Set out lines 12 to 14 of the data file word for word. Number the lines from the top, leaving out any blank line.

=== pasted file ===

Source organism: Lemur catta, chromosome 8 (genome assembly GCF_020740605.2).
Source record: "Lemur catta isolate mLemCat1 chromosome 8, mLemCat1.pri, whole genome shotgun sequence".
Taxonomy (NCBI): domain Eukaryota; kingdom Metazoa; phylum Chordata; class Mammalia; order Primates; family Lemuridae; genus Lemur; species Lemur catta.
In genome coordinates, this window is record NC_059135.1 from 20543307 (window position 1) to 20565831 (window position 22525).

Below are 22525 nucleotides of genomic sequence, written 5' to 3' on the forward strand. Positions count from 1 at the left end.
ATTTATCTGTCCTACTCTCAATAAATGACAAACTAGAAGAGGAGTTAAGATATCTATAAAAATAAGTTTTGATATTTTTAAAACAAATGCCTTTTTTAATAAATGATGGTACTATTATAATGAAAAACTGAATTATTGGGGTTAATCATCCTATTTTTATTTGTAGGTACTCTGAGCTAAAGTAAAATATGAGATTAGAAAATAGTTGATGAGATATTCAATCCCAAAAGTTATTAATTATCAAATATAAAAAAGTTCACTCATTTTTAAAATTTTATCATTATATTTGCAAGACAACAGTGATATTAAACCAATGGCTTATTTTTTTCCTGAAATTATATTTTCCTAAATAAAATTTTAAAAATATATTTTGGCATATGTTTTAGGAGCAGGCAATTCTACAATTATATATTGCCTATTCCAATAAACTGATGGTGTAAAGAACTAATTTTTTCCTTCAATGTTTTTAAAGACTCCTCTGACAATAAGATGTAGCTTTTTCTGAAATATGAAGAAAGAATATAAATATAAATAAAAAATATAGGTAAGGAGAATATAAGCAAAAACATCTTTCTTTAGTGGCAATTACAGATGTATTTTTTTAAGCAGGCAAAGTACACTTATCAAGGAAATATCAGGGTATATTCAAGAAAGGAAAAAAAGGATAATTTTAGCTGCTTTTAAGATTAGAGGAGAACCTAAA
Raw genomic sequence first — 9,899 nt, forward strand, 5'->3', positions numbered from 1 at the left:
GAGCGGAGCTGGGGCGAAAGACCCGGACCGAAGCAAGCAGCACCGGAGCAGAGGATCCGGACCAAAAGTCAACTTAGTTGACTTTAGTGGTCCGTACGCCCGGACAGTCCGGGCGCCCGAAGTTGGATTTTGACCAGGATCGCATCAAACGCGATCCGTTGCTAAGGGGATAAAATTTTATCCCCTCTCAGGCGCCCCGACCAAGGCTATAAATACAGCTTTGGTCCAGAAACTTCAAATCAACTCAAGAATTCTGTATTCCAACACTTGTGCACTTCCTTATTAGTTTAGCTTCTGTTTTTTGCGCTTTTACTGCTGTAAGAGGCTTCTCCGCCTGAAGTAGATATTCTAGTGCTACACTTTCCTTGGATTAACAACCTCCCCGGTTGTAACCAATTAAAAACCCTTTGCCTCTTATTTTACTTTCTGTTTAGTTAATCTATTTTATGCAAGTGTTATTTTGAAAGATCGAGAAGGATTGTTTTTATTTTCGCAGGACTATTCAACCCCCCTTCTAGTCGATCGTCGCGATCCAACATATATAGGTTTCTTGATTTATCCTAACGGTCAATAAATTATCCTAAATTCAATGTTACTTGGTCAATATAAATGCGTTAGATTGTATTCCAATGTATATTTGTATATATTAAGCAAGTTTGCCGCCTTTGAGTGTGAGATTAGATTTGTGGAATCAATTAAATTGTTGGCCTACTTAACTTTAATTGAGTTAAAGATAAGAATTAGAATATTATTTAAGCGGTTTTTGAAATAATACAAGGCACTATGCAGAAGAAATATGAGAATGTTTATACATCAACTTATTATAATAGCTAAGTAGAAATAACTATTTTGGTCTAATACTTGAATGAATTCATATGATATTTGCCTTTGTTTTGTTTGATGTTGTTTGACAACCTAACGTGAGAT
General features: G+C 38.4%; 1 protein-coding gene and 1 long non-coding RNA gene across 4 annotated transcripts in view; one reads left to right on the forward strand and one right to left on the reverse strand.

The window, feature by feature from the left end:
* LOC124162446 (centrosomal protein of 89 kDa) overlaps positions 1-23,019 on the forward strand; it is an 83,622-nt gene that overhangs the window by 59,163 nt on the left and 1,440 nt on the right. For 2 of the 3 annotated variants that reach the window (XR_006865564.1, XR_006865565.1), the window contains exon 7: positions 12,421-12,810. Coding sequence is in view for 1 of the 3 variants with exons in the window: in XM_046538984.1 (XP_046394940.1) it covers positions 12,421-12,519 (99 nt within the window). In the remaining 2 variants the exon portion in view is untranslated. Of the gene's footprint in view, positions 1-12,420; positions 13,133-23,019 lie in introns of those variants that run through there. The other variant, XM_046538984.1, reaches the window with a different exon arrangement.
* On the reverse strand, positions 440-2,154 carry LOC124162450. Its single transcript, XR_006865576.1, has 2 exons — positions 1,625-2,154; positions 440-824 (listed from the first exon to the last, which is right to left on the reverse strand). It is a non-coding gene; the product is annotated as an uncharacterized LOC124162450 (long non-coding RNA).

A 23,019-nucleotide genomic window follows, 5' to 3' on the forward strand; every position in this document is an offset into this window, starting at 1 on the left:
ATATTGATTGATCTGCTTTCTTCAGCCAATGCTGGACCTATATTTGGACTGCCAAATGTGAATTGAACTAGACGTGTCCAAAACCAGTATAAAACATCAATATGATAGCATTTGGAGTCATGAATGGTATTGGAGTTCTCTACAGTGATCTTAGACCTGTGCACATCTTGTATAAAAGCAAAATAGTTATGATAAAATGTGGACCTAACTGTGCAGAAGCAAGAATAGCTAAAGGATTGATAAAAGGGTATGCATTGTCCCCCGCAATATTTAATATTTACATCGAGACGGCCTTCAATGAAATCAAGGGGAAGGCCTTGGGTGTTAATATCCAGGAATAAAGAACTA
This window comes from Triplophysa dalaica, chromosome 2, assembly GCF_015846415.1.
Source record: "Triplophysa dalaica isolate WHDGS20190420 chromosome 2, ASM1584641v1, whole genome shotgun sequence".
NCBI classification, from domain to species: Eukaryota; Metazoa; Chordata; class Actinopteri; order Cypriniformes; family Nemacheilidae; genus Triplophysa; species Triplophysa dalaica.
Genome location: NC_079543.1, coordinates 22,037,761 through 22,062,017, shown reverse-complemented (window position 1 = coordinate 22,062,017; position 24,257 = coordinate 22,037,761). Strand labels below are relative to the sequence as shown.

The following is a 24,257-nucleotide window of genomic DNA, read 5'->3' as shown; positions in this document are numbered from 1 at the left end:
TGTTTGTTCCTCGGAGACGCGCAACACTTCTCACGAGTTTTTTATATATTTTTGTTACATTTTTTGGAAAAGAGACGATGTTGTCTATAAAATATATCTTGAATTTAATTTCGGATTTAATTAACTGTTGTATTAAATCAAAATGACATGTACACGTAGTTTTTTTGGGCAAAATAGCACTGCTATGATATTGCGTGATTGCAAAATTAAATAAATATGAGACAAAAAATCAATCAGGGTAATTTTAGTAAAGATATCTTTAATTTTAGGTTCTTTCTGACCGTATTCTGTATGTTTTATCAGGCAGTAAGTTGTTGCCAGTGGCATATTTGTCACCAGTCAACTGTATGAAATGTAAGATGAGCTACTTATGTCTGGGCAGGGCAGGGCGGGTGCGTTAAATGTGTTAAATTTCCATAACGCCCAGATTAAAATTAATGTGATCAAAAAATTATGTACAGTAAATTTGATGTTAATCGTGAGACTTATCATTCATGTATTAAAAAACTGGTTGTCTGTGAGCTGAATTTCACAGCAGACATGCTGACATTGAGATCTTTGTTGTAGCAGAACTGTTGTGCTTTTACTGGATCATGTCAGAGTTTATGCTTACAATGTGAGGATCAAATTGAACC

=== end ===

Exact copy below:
* On the reverse strand, positions 440-2,154 carry LOC124162450. Its single transcript, XR_006865576.1, has 2 exons — positions 1,625-2,154; positions 440-824 (listed from the first exon to the last, which is right to left on the reverse strand). It is a non-coding gene; the product is annotated as an uncharacterized LOC124162450 (long non-coding RNA).

A 23,019-nucleotide genomic window follows, 5' to 3' on the forward strand; every position in this document is an offset into this window, starting at 1 on the left:
ATATTGATTGATCTGCTTTCTTCAGCCAATGCTGGACCTATATTTGGACTGCCAAATGTGAATTGAACTAGACGTGTCCAAAACCAGTATAAAACATCAATATGATAGCATTTGGAGTCATGAATGGTATTGGAGTTCTCTACAGTGATCTTAGACCTGTGCACATCTTGTATAAAAGCAAAATAGTTATGATAAAATGTGGACCTAACTGTGCAGAAGCAAGAATAGCTAAAGGATTGATAAAAGGGTATGCATTGTCCCCCGCAATATTTAATATTTACATCGAGACGGCCTTCAATGAAATCAAGGGGAAGGCCTTGGGTGTTAATATCCAGGAATAAAGAACTA